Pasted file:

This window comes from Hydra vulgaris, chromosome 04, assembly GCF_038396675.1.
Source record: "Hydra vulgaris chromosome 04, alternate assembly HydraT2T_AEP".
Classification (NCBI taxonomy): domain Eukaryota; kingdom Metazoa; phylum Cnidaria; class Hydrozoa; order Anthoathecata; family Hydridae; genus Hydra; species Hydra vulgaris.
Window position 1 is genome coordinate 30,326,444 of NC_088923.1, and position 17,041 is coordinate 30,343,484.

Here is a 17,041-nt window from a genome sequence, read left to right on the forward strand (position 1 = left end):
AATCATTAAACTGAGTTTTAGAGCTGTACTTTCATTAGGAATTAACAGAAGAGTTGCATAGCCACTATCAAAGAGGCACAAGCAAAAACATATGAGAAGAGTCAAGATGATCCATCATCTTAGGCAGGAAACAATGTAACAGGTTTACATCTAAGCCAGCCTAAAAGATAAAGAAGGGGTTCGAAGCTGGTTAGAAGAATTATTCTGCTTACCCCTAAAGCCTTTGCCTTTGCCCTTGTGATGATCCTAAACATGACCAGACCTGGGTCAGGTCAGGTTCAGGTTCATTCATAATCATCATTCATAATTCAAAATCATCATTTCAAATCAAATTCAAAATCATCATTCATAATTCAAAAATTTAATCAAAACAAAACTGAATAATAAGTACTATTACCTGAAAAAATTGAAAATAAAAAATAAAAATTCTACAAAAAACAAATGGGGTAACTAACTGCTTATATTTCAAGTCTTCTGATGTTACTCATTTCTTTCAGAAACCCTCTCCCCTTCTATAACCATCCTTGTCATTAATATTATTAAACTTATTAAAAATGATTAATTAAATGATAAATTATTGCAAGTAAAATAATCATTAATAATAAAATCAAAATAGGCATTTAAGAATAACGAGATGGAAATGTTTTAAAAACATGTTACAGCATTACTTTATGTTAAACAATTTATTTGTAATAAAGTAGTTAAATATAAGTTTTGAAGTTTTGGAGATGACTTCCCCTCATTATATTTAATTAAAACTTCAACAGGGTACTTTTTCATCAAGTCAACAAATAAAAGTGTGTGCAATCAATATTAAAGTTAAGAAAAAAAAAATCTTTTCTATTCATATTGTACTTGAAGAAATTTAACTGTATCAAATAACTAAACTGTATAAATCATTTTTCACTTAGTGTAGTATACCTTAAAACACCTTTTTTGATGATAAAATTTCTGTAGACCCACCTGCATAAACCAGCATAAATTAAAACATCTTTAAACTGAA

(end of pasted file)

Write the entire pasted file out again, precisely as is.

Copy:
This window comes from Hydra vulgaris, chromosome 04, assembly GCF_038396675.1.
Source record: "Hydra vulgaris chromosome 04, alternate assembly HydraT2T_AEP".
Classification (NCBI taxonomy): domain Eukaryota; kingdom Metazoa; phylum Cnidaria; class Hydrozoa; order Anthoathecata; family Hydridae; genus Hydra; species Hydra vulgaris.
Window position 1 is genome coordinate 30,326,444 of NC_088923.1, and position 17,041 is coordinate 30,343,484.

Here is a 17,041-nt window from a genome sequence, read left to right on the forward strand (position 1 = left end):
AATCATTAAACTGAGTTTTAGAGCTGTACTTTCATTAGGAATTAACAGAAGAGTTGCATAGCCACTATCAAAGAGGCACAAGCAAAAACATATGAGAAGAGTCAAGATGATCCATCATCTTAGGCAGGAAACAATGTAACAGGTTTACATCTAAGCCAGCCTAAAAGATAAAGAAGGGGTTCGAAGCTGGTTAGAAGAATTATTCTGCTTACCCCTAAAGCCTTTGCCTTTGCCCTTGTGATGATCCTAAACATGACCAGACCTGGGTCAGGTCAGGTTCAGGTTCATTCATAATCATCATTCATAATTCAAAATCATCATTTCAAATCAAATTCAAAATCATCATTCATAATTCAAAAATTTAATCAAAACAAAACTGAATAATAAGTACTATTACCTGAAAAAATTGAAAATAAAAAATAAAAATTCTACAAAAAACAAATGGGGTAACTAACTGCTTATATTTCAAGTCTTCTGATGTTACTCATTTCTTTCAGAAACCCTCTCCCCTTCTATAACCATCCTTGTCATTAATATTATTAAACTTATTAAAAATGATTAATTAAATGATAAATTATTGCAAGTAAAATAATCATTAATAATAAAATCAAAATAGGCATTTAAGAATAACGAGATGGAAATGTTTTAAAAACATGTTACAGCATTACTTTATGTTAAACAATTTATTTGTAATAAAGTAGTTAAATATAAGTTTTGAAGTTTTGGAGATGACTTCCCCTCATTATATTTAATTAAAACTTCAACAGGGTACTTTTTCATCAAGTCAACAAATAAAAGTGTGTGCAATCAATATTAAAGTTAAGAAAAAAAAAATCTTTTCTATTCATATTGTACTTGAAGAAATTTAACTGTATCAAATAACTAAACTGTATAAATCATTTTTCACTTAGTGTAGTATACCTTAAAACACCTTTTTTGATGATAAAATTTCTGTAGACCCACCTGCATAAACCAGCATAAATTAAAACATCTTTAAACTGAA